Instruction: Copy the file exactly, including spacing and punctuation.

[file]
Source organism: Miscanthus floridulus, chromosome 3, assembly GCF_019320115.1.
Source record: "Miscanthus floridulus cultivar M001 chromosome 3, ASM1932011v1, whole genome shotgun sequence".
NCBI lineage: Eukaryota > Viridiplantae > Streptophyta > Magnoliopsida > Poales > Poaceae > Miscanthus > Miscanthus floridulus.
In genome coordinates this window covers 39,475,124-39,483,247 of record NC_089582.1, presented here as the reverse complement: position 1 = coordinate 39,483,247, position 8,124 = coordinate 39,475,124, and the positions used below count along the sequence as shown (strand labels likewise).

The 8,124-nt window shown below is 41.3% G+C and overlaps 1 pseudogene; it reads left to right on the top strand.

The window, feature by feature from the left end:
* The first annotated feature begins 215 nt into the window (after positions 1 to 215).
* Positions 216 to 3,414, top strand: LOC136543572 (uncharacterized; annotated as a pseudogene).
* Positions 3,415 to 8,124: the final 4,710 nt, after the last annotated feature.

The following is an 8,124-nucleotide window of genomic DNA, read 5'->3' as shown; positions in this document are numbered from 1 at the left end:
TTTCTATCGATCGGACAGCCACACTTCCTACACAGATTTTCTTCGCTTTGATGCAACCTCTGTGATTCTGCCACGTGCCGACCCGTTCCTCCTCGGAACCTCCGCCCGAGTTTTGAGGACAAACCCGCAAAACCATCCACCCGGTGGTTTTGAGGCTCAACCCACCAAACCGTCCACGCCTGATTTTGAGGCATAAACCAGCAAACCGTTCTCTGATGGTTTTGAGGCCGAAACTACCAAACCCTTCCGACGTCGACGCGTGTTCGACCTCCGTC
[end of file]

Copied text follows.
Source organism: Miscanthus floridulus, chromosome 3, assembly GCF_019320115.1.
Source record: "Miscanthus floridulus cultivar M001 chromosome 3, ASM1932011v1, whole genome shotgun sequence".
NCBI lineage: Eukaryota > Viridiplantae > Streptophyta > Magnoliopsida > Poales > Poaceae > Miscanthus > Miscanthus floridulus.
In genome coordinates this window covers 39,475,124-39,483,247 of record NC_089582.1, presented here as the reverse complement: position 1 = coordinate 39,483,247, position 8,124 = coordinate 39,475,124, and the positions used below count along the sequence as shown (strand labels likewise).

The 8,124-nt window shown below is 41.3% G+C and overlaps 1 pseudogene; it reads left to right on the top strand.

The window, feature by feature from the left end:
* The first annotated feature begins 215 nt into the window (after positions 1 to 215).
* Positions 216 to 3,414, top strand: LOC136543572 (uncharacterized; annotated as a pseudogene).
* Positions 3,415 to 8,124: the final 4,710 nt, after the last annotated feature.

The following is an 8,124-nucleotide window of genomic DNA, read 5'->3' as shown; positions in this document are numbered from 1 at the left end:
TTTCTATCGATCGGACAGCCACACTTCCTACACAGATTTTCTTCGCTTTGATGCAACCTCTGTGATTCTGCCACGTGCCGACCCGTTCCTCCTCGGAACCTCCGCCCGAGTTTTGAGGACAAACCCGCAAAACCATCCACCCGGTGGTTTTGAGGCTCAACCCACCAAACCGTCCACGCCTGATTTTGAGGCATAAACCAGCAAACCGTTCTCTGATGGTTTTGAGGCCGAAACTACCAAACCCTTCCGACGTCGACGCGTGTTCGACCTCCGTC